Recently, I had the opportunity to talk with the editors at Diesel Progress about the evolving role of IoT in modern truck and engine design, the manufacturing process, and maintenance. We touched on a variety of different topics and real-world scenarios during our conversation, and the range of potential benefits IoT presents for OEMs still amazes me. Of all the use cases we discussed, the challenges surrounding error conditions really stood out. The subject came up multiple times, so I wanted to highlight a few examples where the right connected technology can make all the difference.
When an event triggers a diagnostic trouble code (DTC) in an electronic control module (ECM) connected to one of the hundreds of sensors found in a modern diesel engine, there are financial implications for all parties involved. Pulling a truck off the road for service creates warranty costs for manufacturers, and downtime where drivers and fleets are unable to earn revenue. That said, this precautionary service is still less expensive than dealing with costly emergency repairs. Both cases underscore the importance of understanding the meaning behind DTCs in heavy-duty trucking.
Properly setting thresholds for these error codes is a difficult, constantly moving target for engineers. Set the bar too low, and false positives lead to frequent, unnecessary service. Set the bar too high, and you risk expensive, unexpected failure events. But issuing multiple running calibrations to increase threshold accuracy is expensive for OEMs, and inconvenient for operators.
Additionally, DTCs themselves do not provide much context. They report on a single condition (e.g. high engine coolant temperature) but fail to provide insight on the circumstances causing that condition. Often, there are several individual factors, as well as countless combinations of factors, that can trigger a single DTC – many of which do not require immediate attention. Likewise, DTCs can also represent a variety of, often disparate, factors that contribute to a failure event – which obviously requires immediate attention.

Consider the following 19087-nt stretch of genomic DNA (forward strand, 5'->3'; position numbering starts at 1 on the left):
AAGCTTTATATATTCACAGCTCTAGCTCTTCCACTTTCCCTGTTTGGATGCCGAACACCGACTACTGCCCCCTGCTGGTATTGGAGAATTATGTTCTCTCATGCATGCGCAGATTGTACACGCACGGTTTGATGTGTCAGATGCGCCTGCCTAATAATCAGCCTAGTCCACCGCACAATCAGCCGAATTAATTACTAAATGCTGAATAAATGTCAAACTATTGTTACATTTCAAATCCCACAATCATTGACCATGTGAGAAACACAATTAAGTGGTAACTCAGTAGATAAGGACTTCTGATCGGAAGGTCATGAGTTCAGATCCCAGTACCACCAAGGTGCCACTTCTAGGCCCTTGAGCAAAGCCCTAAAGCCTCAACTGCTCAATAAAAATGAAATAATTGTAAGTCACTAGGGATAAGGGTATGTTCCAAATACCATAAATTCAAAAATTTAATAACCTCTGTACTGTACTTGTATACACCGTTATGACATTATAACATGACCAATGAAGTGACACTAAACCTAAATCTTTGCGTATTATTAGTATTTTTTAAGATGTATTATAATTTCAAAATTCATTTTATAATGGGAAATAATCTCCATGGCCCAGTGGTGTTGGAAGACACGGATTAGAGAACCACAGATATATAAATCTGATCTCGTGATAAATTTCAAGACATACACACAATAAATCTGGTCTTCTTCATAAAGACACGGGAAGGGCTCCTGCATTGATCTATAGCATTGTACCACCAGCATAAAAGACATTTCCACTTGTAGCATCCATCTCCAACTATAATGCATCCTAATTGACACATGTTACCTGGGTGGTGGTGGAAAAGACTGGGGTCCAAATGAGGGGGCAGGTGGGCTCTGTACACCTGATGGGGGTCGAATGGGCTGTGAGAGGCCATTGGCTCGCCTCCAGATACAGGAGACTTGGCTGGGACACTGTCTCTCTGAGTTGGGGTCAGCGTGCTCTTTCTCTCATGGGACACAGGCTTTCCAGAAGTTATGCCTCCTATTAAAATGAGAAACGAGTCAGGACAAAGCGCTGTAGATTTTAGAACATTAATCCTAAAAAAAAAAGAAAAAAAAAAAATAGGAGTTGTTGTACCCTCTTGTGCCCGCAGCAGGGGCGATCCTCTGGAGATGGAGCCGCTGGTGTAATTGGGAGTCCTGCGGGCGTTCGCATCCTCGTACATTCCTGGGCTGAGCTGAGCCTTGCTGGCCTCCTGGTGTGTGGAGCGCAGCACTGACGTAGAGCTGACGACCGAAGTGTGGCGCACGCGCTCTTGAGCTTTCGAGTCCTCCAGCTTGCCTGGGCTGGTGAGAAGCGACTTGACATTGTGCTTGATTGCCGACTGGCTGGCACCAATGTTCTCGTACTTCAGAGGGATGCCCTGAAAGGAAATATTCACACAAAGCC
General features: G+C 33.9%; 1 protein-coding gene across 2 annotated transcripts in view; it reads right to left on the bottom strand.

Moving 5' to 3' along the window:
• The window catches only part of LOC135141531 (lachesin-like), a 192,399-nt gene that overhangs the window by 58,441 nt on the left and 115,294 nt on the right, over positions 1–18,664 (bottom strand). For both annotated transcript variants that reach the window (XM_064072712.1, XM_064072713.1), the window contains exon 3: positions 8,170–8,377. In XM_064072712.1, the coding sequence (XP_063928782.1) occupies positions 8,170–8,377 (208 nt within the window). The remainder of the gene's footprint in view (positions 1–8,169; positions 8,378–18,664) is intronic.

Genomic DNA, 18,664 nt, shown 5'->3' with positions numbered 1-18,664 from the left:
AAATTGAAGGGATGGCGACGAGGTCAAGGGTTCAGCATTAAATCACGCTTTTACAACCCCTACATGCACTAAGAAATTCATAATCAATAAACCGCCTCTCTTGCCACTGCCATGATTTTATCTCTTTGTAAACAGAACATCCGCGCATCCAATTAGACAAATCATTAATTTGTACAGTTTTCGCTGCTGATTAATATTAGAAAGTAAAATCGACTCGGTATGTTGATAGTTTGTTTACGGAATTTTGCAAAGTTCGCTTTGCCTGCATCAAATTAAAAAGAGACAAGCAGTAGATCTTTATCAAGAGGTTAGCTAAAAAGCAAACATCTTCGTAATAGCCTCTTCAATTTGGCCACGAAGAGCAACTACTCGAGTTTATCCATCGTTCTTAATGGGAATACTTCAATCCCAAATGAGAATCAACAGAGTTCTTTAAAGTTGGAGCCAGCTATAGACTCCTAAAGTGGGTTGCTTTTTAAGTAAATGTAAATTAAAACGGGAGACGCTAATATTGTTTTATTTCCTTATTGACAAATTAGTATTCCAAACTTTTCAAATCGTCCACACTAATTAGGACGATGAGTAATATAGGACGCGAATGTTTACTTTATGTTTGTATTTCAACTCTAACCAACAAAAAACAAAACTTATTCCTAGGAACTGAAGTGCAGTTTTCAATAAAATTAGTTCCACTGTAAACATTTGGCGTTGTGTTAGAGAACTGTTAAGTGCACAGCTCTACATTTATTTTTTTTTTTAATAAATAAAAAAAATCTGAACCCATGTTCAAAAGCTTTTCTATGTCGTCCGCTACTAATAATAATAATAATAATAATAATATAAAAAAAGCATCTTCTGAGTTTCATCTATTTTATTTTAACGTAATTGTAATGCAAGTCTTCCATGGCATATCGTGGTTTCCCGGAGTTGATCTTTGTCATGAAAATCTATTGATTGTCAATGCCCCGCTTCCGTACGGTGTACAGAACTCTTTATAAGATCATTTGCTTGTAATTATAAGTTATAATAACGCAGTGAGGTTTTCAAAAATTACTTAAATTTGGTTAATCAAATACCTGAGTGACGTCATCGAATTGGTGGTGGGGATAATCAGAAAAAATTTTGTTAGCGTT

With that much at stake, the potential benefits of automating the analysis of DTCs and surrounding operational data are massive, including improved uptime, reliability, and MTTR. Yet, most OEMs and operators have not deployed the level of technology necessary to effectively connect the design, manufacture, and management of truck fleets. Still, progressive companies that have embraced industrial IoT are beginning to reap the rewards. For additional details, as well as information on a real-world IoT- OEM use case, check out the full article here.